Windows 10 New Feature: Windows Defender Exploit Guard

If you recall, Microsoft has a free security add-on tool called Enhanced Mitigation Experience Toolkit (EMET) that helps IT Professionals and users block attackers from gaining access to their systems through common attacks. It includes about 15 security mitigation technologies that complement other defense security applications, such as Windows Defender and other antivirus software. While it works relatively well, mitigating attacks on an application level, Microsoft has decided to end EMET on January 27, 2017. There will be no plans to offer support or security patching for EMET after July 13, 2018.

Quite sad for such an effective software. But once again, Microsoft has listened to the feedbacks from EMET customers and decided to migrate EMET directly into Windows with a new feature called Windows Defender Exploit Guard (WDEG) where you can audit, configure, and manage Windows system and application exploit mitigations right from the Windows Defender Security Center. The feature will be available will be available on every Windows 10 PC running the Fall Creators Update.

If you are Windows Insider, here is how you can start trying out WDEG today.

Open the Windows Defender Security Center by right-clicking the WDEG icon in the notification area on eh taskbar and clicking Open.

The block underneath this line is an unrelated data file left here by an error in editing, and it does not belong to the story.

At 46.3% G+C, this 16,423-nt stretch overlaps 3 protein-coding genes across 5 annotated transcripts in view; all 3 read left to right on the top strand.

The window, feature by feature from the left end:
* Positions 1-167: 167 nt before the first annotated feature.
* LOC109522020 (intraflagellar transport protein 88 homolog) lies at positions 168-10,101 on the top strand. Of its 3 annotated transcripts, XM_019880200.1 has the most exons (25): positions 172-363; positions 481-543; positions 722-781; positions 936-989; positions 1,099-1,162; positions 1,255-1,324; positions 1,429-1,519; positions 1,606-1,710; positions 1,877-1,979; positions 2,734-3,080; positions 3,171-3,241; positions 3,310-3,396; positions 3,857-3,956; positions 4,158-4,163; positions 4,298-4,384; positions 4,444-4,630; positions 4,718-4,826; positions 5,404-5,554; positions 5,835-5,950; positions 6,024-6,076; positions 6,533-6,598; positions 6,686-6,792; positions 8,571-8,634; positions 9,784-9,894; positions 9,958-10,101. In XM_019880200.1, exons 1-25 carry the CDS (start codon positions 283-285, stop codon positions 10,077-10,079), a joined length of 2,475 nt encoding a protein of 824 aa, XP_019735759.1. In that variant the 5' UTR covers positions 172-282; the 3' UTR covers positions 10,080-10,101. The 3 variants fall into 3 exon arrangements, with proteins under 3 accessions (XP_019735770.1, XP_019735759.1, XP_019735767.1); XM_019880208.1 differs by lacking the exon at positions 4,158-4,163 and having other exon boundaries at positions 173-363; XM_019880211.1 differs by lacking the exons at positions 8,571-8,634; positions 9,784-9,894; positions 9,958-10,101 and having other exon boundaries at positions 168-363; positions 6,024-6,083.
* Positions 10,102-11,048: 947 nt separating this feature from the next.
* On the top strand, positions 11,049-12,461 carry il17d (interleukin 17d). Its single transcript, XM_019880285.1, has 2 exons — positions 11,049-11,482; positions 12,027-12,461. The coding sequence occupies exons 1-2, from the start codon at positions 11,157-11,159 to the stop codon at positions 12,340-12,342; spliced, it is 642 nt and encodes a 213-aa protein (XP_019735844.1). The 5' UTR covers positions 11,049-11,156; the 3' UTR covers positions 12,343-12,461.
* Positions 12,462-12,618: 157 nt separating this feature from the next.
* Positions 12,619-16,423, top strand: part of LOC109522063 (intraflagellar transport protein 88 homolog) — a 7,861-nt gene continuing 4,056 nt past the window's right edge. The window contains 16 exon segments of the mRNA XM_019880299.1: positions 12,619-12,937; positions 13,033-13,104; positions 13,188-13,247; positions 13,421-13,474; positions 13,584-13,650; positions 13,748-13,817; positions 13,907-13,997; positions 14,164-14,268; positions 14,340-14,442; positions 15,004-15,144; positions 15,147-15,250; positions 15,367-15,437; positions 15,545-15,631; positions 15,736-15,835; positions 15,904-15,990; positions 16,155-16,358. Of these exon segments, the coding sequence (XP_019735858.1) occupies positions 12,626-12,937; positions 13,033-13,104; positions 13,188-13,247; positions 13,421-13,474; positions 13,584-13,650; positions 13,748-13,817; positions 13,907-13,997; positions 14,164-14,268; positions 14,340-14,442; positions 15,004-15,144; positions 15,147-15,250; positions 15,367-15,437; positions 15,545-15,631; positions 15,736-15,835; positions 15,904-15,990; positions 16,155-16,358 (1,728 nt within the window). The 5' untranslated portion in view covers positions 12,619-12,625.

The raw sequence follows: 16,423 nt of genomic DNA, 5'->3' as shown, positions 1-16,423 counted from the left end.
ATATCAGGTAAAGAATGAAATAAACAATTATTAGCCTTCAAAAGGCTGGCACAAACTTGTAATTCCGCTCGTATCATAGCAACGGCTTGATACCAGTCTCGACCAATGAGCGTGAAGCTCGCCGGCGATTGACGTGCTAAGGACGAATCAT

You can also search the Start menu for “Windows Defender Security Center” as well.

Then, click on App & browser control tab, the last second one on the left. The Exploit protection section is the last one on the right pane.

Click on Exploit protect settings to see the detail settings for exploit protection. There are six types of protections in place under System settings.

  • Control flow guard (CFG) – ensures control flow integrity for indirect calls.
  • Data Execution Prevention (DEP) – prevents code from being run from data-only memory pages.
  • Force randomization for images (Mandatory ASLR) – forces relocation of images not compiled with /DYNNAMICBASE.
  • Randomize memory allocations (Bottom-up ASLR)
  • Validate exception chains – ensures the integrity of an exception chain during dispatch.
  • Validate heap integrity – terminates a process when heap corruption is detected.

And of course, the same legacy app protections that EMET has are also available under Program settings. You will find all installed applications listed in there. Clicking on any one of them expands to two more options. The Edit menu is where you can find all the mitigations similar to EMET.

Note that to prevent possible compatibility, performance, and stability issues, Windows will automatically block or remove EMET on Windows 10 systems starting with Windows 10 Fall Creators Update.